We used here the local score method as a simple screening tool in a two-stage design. However, this approach can also stand on its own in genome-wide association studies. The significance of local scores can be determined via the extreme values theory. Indeed, under the null hypothesis (H0), the local score is known to follow the GUMBLE distribution asymptotically. However, this asymptotic approximation is only valid under linkage equilibrium, which generally does not hold. A Monte-Carlo simulation-based version taking these dependencies into account has been implemented (available at http://stat.genopole.cnrs.fr/software/lhisa webcite), but simulations increase the time of execution notably. The simple use of the local score method to rank regions to be further tested in another data set, as proposed here, was fast to run because the overall two-step strategy took less than 10 minutes to analyze one sample of 2000 cases/1500 controls in Step 1 and one sample of 1500 affected sib pairs in Step 2. Finally, the proposed strategy is also flexible because it allows different types of data and different test statistics at each step to be considered. Use of a case-control sample in Step 1 might be preferred because it requires less cost and less time to collect data , and using a family-based method in Step 2 protects against population stratification.
The proposed two-step multiple-marker strategy provides a general and flexible framework for genome-wide association studies that can integrate different types of data and different test statistics. By considering regions instead of single markers, this strategy minimizes the multiple testing problem and the number of false-positive results. It is also simple and fast to run. Evaluation of this strategy in more complex situations than the ones examined here and extensive comparison with other strategies proposed for genome-wide association studies would be worth performing.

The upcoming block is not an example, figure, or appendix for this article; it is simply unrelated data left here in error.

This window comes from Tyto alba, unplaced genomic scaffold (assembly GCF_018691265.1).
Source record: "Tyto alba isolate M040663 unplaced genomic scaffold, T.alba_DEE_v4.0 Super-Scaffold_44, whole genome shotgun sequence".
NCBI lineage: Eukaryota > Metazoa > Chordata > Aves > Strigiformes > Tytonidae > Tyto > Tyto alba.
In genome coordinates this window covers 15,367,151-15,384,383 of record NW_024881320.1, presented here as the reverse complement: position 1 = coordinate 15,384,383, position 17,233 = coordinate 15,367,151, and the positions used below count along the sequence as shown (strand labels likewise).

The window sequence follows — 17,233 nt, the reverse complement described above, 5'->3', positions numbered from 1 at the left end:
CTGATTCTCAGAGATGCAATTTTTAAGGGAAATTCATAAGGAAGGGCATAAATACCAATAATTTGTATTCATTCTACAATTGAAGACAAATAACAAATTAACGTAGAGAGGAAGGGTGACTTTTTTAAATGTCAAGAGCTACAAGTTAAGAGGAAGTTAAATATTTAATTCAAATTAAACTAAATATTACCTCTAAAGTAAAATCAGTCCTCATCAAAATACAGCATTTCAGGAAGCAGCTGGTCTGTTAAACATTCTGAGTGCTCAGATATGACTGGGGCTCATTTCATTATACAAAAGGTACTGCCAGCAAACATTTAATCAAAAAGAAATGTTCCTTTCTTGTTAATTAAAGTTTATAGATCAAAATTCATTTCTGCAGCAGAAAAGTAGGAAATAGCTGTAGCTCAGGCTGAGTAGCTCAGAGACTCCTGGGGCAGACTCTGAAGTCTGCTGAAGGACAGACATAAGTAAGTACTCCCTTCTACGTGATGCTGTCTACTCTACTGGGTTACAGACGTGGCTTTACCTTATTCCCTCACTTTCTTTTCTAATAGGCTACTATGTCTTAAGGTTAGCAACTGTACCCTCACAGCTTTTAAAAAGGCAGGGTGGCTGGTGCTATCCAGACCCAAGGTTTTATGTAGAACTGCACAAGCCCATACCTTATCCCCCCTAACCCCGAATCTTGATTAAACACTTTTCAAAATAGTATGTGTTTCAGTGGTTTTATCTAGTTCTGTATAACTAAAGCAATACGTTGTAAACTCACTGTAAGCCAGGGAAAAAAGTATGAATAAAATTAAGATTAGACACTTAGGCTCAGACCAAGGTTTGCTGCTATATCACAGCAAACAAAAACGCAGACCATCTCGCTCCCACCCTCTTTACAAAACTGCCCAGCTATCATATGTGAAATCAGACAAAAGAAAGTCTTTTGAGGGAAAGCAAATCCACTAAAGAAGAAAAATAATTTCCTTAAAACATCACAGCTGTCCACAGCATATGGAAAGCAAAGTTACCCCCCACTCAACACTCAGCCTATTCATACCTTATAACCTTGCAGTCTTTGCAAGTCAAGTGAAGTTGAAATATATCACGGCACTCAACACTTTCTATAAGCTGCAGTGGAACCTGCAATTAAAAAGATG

The author(s) declare that they have no competing interests.
Figure 1. Schematic representation of the local scores method. A, scores Xi (e.g., Pearson chi-squared statistics for case-control genotype frequencies) at marker locations along a chromosome. B, Scores at marker locations along a chromosome; = Xi - δ, δ being the value of statistic Xi at the 5% level.
This work was supported by grants from Ministry of Research (ACI-IMPbio-03-2-621), Agence Nationale pour la Recherche (ANR 05-SEST-020-02/05-9-97), Institut National du Cancer (INCa-PL 016), the EU Framework Programme for Research (contract FP6-LSH-2004-5-018996/GABRIEL project), and Serono. We thank Grégory Nuel (statistique et génome) and Jérôme Wojcik. We also thank the scientific committee of GAW15 for having selected this paper for the Novel Methods Session as well as the persons responsible for GAW15 simulated data.
This article has been published as part of BMC Proceedings Volume 1 Supplement 1, 2007: Genetic Analysis Workshop 15: Gene Expression Analysis and Approaches to Detecting Multiple Functional Loci. The full contents of the supplement are available online at http://www.biomedcentral.com/1753-6561/1?issue=S1.
Van Steen K, McQueen MB, Herbert A, Raby B, Lyon H, DeMeo DL, Murphy A, Su J, Datta S, Rosenow C, Christman M, Silverman EK, Laird NM, Weiss ST, Lange C: Genomic screening and replication using the same data set in family-based association testing.
Stat Appl Genet Mol Biol 2006, 5:Article22. PubMed Abstract